Homily – Palm Sunday

My friends, as we begin Holy Week, just a few thoughts.  I decided, due to the reading of the Passion today and the wealth of the other Scriptures; we might just reflect a bit on the emotional side of what this day brings us.  We could spend time describing the significance of Jesus’ entry into Jerusalem and of how he did everything as the prophets foretold, but when all is said and done, it is really all about love—love first for the God who sent him and then love for those who awaited a Messiah.  He, of course was a different manifestation from what the people thought they needed and wanted, a King to conquer the Romans—instead of a humble man of character and a servant—this was who they needed and only later would they discover, it was who they wanted as well.

Paul, in his beautiful treatise on Jesus to the Philippians says it simply, “His state was divine, yet he did not cling to it…but became as all people are.”  Jesus in his image as slave and servant showed us the way to go—not as this world sees greatness, but as God does.

We saw these images throughout Lent in the form of the Good Shepherd, the Samaritan woman at the well to whom Jesus gave, ‘living water,” the man, born blind to whom Jesus gave much more than physical sight.

This week will zero in on three very significant days—the Triduum—remembering the institution of the Eucharist and the formal institution of the priesthood—ideally intended to be a calling to service.  Within the Holy Thursday service Jesus demonstrates what being a servant means when he washes the feet of his apostles—not about him—but about others.  Pope Francis has been trying to reacquaint the present day “apostles” to this concept and still there are those who don’t get it!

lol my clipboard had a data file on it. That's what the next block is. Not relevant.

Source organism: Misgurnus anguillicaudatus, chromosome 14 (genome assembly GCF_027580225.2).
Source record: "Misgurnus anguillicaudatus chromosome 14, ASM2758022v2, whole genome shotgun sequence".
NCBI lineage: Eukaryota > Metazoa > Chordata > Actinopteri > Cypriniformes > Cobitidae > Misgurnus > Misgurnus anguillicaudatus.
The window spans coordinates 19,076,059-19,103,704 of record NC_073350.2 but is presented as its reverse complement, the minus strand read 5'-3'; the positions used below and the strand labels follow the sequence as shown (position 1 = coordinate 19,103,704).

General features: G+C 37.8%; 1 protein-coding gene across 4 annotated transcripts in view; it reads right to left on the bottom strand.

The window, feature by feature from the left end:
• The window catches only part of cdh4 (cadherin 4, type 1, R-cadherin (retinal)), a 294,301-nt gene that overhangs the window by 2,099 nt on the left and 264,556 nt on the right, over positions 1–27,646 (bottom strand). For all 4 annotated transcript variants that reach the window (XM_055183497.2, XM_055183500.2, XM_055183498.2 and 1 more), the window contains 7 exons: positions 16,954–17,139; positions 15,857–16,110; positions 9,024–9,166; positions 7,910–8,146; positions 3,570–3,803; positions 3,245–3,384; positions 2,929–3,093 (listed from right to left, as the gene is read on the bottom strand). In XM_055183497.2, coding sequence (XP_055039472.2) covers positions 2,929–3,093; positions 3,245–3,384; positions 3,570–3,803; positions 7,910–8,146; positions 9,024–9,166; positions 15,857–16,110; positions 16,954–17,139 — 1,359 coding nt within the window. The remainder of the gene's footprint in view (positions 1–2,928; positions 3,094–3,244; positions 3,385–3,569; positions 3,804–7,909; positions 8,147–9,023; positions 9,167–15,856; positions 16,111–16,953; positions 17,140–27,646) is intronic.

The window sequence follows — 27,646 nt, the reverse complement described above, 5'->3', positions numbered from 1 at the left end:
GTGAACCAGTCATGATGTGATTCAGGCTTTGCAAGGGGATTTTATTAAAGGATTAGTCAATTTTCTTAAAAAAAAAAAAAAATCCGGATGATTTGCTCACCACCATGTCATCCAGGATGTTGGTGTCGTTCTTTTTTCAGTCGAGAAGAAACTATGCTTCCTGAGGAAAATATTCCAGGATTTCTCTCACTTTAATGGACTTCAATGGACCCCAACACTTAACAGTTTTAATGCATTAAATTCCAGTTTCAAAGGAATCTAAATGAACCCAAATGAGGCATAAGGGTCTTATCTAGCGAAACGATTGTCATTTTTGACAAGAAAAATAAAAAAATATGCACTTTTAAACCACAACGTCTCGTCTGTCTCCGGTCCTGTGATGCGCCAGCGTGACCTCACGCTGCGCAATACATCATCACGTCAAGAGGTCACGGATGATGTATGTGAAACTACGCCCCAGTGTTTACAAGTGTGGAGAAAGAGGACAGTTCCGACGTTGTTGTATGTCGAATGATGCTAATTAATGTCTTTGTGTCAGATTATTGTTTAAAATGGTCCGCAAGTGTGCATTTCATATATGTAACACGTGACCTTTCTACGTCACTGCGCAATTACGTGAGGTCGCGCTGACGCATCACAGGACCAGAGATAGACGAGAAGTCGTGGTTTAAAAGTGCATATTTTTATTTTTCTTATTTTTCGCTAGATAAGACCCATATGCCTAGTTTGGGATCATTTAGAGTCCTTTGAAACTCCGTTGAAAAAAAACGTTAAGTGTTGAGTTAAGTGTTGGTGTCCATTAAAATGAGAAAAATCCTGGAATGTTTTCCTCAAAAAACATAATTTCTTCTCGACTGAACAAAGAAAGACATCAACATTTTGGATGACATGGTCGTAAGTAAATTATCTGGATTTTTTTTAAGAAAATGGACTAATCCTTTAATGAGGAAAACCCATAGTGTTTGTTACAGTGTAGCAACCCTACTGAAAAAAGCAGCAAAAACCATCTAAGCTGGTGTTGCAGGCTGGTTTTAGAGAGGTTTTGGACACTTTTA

We will meet as a community here on Good Friday to remember the height and length and depth of our God’s love for us.  To be about love—to wear it as a breastplate as Christians means that as Jesus did, love is always the response to what we as humans can come up with by way of injustice, even if we stand alone.  Jesus would not compromise this principle and he knew what the consequences were for that stance.

The Easter Vigil concludes the Triduum as we remember and reflect on our salvation history—a story that delineates God’s over-the-top love for us—always directing the prophets of Old and New to keep us as a people on-track until the message of love could be given to us in perfect form—in the person of Jesus.

This, my friends is a wonderful week that we are beginning—one not to be taken lightly, one not to miss.  Let our prayer for each other be that our God’s over-the-top loving for us be something that we can give back as we respond to our world.